A rendering of the planned Jersey Joint Dispensary in Glassboro, NJ. Credit: Dustin Alvino

Conditional retail license winners in New Jersey are scrambling to lock down locations and open their stores before the regulator’s six month deadline for operation, but worry about slow municipal approval processes and if existing cultivators will have enough product to fill their shelves when they open.

“Now that we have the conditional approval we have six months to get to the full license, and we have to find a location, lock down the real estate. And that takes money, raising capital for not only real estate but also working capital and other things that come with getting the business together,” said Tahrir Johnson, owner of Simply Pure Trenton, a conditional retail license winner.

Johnson reports that he has already signed a letter of intent for supply with two existing cultivators, also known as Alternative Treatment Centers (ATCs), so he is less concerned about getting product on his shelves. Johnson, says this is his third time applying for a license and believes he’ll need to raise $2 million for real estate and working capital.

“I would love to have a place we can own, but if there’s an opportunity to lease, it’ll be less expensive. I’m keeping all my options open. My goal is to be the first Black-owned dispensary to open our doors in the state,” he said.

Dustin Alvino, a commercial real estate developer and owner of The Jersey Joint Dispensary, is planning to open in a building he bought in 2019 in his hometown of Glassboro in South Jersey. He originally bought the building to apply for an ATC license, and has held onto it with the idea that he would apply again in a later round.

“There’s going to be a lot of competition for the product,” he said. “Most of the cultivators have dispensaries. What value proposition do I have for them?”

Alvino expects that even if he is able to make a deal with ATCs, there will be some sort of supply crunch until the independent cultivators come on line in 18-24 months. To be prepared, he’s expecting to raise about $2.5 million for his build-out and to have enough working capital on hand.

“It’ll be a real challenge. I’m in a unique situation where I have enough money to weather a storm and get into the cultivation business. I‘m concerned for some of the smaller businesses getting in, because I see a price war to some capacity,” he predicted.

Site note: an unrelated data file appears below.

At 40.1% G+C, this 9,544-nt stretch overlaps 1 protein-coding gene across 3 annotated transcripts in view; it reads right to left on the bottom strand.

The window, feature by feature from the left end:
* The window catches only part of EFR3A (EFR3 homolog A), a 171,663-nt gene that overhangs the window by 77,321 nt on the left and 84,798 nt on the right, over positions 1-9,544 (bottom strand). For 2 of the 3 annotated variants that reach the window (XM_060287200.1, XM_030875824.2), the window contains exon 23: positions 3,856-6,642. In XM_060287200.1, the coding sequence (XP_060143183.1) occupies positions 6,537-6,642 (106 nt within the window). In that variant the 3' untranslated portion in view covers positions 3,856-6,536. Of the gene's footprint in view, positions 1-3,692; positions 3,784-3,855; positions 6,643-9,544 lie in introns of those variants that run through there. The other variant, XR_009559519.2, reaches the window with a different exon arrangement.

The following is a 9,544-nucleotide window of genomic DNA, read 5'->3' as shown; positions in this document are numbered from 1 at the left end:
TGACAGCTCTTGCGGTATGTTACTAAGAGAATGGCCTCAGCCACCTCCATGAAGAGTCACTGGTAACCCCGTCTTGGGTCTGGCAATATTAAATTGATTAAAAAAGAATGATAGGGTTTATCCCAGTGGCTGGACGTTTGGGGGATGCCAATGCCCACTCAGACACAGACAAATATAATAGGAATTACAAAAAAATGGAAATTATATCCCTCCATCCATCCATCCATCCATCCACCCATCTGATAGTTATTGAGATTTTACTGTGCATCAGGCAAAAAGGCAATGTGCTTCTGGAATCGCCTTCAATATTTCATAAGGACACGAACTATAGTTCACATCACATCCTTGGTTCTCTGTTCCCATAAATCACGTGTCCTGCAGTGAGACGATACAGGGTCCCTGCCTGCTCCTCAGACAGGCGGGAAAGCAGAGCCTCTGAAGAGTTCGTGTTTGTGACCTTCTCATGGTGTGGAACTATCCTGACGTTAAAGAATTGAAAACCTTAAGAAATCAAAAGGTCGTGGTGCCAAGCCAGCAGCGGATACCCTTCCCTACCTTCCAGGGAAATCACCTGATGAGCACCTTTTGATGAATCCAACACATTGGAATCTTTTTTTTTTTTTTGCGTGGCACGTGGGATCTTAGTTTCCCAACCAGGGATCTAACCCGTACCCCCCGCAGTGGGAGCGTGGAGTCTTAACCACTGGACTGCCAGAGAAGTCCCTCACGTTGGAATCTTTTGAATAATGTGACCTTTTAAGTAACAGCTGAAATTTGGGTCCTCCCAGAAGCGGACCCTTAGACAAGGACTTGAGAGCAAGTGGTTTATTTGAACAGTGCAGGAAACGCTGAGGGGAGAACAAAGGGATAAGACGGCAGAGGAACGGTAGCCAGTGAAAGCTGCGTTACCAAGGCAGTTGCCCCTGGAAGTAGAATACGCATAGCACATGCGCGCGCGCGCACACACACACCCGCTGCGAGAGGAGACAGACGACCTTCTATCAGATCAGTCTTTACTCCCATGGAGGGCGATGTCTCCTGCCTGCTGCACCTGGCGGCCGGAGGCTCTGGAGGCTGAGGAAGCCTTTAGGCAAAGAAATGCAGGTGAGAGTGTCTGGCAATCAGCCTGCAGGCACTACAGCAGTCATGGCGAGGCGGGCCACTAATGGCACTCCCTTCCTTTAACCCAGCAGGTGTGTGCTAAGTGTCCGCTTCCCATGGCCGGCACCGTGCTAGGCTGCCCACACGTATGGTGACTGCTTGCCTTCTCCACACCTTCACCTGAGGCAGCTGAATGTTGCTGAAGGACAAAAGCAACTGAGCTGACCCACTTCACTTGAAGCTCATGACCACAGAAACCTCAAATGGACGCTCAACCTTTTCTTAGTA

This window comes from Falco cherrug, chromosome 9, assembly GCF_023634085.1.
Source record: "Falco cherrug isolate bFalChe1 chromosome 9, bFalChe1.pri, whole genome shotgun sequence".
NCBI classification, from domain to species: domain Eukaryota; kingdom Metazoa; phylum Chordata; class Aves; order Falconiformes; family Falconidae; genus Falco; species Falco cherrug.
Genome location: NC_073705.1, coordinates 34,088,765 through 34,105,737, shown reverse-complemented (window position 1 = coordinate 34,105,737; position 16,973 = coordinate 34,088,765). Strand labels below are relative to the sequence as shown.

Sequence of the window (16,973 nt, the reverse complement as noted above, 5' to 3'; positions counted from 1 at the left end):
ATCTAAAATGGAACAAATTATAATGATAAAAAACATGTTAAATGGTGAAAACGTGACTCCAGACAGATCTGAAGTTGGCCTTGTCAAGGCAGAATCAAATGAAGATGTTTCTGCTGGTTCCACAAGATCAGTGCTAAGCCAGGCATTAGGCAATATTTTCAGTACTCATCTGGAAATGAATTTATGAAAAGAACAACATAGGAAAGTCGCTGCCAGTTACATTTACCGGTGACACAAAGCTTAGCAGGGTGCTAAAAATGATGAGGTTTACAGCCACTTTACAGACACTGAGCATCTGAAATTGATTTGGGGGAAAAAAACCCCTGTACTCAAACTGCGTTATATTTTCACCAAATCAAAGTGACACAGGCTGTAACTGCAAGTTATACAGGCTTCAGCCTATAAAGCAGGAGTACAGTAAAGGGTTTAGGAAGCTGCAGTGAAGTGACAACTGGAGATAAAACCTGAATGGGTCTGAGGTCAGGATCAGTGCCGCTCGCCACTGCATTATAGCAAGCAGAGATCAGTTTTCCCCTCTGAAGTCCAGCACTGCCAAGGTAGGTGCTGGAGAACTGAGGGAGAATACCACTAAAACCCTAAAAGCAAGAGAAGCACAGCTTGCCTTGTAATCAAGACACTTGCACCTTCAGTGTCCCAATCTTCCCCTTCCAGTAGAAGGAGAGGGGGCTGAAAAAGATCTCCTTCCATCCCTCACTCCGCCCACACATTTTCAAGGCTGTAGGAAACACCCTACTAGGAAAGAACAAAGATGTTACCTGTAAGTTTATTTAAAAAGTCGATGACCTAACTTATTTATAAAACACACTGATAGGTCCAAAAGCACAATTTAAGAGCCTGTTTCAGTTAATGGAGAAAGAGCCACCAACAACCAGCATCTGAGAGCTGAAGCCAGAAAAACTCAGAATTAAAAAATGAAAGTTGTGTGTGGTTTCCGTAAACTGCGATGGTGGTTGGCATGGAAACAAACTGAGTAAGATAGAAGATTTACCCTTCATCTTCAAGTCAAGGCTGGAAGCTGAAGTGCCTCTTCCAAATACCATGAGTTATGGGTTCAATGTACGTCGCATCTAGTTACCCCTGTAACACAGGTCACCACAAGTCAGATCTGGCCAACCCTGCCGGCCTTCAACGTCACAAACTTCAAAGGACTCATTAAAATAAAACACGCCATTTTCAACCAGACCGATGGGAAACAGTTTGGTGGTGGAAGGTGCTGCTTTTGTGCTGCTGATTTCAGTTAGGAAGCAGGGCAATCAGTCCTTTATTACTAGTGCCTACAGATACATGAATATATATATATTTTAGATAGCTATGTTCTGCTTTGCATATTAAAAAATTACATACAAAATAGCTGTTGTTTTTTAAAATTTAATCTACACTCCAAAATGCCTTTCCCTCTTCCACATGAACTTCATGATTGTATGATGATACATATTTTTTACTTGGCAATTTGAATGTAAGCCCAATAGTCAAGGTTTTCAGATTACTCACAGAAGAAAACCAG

For retail microbusiness winners, finding a location is especially difficult, since it needs to be located in either their hometown, or a municipality next door. Steve Cassidy, owner of Daylight Cannabis, has a letter of intent in Mt. Laurel, which is next door to his home in Medford, in South Jersey near Philadelphia, but he’s not sure if he’ll get a local zoning variance he needs for the property. 

To be safe, Cassidy is working to get a letter of support from another township, which has put a cap on five dispensaries. But that township has already issued five letters of support – all for people who have yet to win their licenses. Cassidy hopes to convince the township that those are dead letters, so to speak.

“The state and municipalities level are not jiving well together,” he said. “You could have resolutions of support for as many [towns] as you want, and then you work out who will operate later.”

As far as he’s concerned, Cassidy thinks getting municipal approval for location, zoning and permitting will be the biggest barrier to opening by the state’s six month operations deadline. 

“If I could have it running by the end of the year, that would be an amazing feat. Governing bodies could slow it down,” he said.

Meanwhile, Tahrir Johnson’s Trenton dispensary will be getting friendly competition from a kindergarten classmate, John Dockery, co-owner of Simply Pure Downtown Trenton.

“We’ve been friends since pre-kindergarten. He’s more like extended family. I spent nights at his house, I know his mom and dad and he knows my parents,” said Dockery, who is working with a similar group of investors as Johnson and is still lining up his property.

“Trying to get approval from the city of Tenton. We have a couple of locations in mind, but nothing solid yet,” said Dockery. 

“The city of Trenton has been going back and forth with new ordinances. They literally just approved the ordinance [allowing cannabis businesses] last tTuesday. At that point they approved the motion to put together a cannabis commission that would review and approve the final licenses,” said his business partner Klau Wanetabe, who has opened cannabis businesses in Florida and Maryland.

“Hopefully as soon as they get their committee together, we can go in front of them and tell them our ideas and then we can open. Maybe early fall,” said Dockery.


Editor Mike is a co-founder and the editor of Grown In, a U.S. national cannabis industry newsletter and training company. His career has taken him from Capitol Hill to Chicago City Hall, from...